Fine, We’ll Get an Elf {A Christmas Tradition}


“We are not getting an elf.”

One day, I will stop making definitive statements because without fail, I always find myself in a position to eat them. We made it until my daughter entered about second grade and a letter home with her friend to give to her elf to give to Santa that night

In the letter, she asked Santa if he could please let an elf come to her house. She mentioned she’d been asking for years but an elf never came. That week and pretty begrudgingly, we had not one, but two elves, join our holidays.


It isn’t that I don’t want to join in the fun of the holiday, it is that I know myself and I won’t remember to do it. It is the same reason I have always told the doc “anything but a pill.” I simply am awful at doing anything the same every single day. With all good intentions, I last about a week.

Yet, here we were thanks to a letter – the proud owners of two elves. I never tried to hide anything from them. We left the tags on; sometimes they didn’t move for days at a time and often they forgot to leave on time. And somehow in the midst of forgetfulness, my kids still managed to fall in love.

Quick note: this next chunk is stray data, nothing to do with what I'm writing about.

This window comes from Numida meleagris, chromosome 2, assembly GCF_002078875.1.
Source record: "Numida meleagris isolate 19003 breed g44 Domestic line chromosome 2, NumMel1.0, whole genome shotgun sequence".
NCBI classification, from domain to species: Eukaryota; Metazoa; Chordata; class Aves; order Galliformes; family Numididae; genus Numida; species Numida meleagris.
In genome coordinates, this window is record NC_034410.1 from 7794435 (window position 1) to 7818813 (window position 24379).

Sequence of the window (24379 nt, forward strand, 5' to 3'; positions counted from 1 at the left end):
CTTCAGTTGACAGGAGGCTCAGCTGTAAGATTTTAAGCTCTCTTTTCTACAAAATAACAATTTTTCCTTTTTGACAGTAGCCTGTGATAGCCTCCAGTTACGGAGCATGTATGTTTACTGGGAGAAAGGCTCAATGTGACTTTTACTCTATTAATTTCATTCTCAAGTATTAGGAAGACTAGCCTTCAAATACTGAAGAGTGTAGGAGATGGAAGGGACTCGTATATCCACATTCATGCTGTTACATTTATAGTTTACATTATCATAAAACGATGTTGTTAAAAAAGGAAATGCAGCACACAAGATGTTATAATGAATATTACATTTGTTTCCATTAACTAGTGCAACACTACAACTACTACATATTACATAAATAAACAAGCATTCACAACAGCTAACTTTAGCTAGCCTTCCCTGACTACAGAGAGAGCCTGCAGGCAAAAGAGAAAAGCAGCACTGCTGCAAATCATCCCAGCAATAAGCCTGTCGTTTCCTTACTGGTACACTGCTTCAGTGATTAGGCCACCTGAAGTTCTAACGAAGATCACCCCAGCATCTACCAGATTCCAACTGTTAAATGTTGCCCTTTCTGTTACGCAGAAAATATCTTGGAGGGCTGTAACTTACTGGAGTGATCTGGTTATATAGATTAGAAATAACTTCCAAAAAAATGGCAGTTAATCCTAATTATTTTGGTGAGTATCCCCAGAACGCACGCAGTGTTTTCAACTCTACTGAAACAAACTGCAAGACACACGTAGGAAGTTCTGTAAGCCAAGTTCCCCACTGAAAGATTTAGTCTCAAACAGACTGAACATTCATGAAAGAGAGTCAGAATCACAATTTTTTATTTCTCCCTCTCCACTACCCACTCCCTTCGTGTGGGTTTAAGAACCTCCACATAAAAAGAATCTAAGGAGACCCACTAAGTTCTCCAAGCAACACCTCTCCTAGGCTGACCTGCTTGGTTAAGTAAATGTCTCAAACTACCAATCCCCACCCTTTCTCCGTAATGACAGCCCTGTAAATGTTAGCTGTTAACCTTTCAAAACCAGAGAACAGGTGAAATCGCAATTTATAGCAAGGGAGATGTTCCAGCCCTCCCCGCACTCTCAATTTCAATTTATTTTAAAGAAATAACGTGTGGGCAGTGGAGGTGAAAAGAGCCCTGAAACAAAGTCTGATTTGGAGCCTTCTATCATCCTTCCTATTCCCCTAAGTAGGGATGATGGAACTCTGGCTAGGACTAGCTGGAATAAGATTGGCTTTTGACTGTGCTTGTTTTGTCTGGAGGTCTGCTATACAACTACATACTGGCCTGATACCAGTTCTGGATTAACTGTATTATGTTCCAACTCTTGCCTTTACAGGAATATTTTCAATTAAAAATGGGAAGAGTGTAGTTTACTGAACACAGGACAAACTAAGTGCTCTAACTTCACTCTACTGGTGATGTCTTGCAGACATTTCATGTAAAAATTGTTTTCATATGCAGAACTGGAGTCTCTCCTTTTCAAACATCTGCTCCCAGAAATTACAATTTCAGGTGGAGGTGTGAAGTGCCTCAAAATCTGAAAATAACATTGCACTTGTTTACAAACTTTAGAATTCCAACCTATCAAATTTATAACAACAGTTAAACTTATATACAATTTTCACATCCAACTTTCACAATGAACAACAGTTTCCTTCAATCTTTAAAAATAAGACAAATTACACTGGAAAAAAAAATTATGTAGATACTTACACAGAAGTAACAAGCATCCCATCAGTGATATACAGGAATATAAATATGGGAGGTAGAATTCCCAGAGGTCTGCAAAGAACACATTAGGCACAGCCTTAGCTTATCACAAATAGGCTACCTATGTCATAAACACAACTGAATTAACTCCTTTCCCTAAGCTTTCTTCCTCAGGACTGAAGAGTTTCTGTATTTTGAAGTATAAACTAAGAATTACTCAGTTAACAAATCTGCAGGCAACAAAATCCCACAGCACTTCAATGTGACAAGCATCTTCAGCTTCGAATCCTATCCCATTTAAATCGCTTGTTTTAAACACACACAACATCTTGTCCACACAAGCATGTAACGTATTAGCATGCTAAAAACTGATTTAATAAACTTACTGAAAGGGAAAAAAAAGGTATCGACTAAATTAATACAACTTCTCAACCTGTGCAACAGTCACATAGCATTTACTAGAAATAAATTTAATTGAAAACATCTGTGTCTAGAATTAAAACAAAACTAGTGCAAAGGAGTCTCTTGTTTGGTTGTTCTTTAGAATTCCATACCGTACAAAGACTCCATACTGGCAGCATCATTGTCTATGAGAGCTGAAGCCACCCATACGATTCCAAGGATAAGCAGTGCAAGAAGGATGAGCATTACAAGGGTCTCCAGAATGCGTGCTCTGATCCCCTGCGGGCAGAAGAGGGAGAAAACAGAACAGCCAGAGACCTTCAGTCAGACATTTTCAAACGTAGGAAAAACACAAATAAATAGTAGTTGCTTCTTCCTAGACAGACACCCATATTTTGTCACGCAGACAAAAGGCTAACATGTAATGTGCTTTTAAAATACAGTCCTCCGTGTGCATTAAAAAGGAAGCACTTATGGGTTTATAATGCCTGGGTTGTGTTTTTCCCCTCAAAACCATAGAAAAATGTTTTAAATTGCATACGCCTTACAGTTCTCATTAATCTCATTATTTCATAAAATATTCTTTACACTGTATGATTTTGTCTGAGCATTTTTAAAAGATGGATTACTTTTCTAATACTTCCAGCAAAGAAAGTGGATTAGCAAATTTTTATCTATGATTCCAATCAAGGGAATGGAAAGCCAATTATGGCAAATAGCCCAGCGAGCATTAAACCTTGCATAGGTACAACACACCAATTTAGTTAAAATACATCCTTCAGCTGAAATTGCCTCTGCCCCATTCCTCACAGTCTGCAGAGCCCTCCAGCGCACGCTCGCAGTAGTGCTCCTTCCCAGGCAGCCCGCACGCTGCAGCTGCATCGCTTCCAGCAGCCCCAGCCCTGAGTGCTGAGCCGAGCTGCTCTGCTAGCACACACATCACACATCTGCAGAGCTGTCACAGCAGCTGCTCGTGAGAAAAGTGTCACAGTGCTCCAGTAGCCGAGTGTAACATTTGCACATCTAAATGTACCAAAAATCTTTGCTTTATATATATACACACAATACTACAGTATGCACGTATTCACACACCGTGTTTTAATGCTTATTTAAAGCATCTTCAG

This year, our youngest became a Santa Claus. The heartbreak was palpable.

No matter how we spun how great it was that he got to join in the magic and create wonder for others, you could feel the disappointment in his sunken face. When he put two and two together on the elves, he escaped to his room, shutting out reality.

Then last week came. We had purchased an elf kit from a local high school student. This creative person put together a literal kit for everyday easy setup for the elves. Inside a brown paper bag, there are antics such as sick days, painting, selfies, cleaning supplies, and so on. For busy and forgetful parents, it is a dream for elf mornings.

When I went to pick it up, I took my son with me. We told him we got this for him to try to beat his sister to set the elves up each day. When he opened the paper bag, he lit up. As he explored through each day, his eyes began to sparkle more and more until he exclaimed:

“Ok. Ok. This is so cool! We have to hide it from her!”

For the first time since becoming a Santa, he embraced the idea with excited anticipation. The wonder of setting up tricks and surprises, hiding them, and beating his sister to plan the day created its own magic. Thanks to the very elves I wanted absolutely no part in having, our son finally felt the happiness in becoming a Santa. The magic of creating joy for others.

While I wanted no part in this tradition, it soothed the transition from one stage of life to the next. And for that, I owe those little nuisances a thank you.


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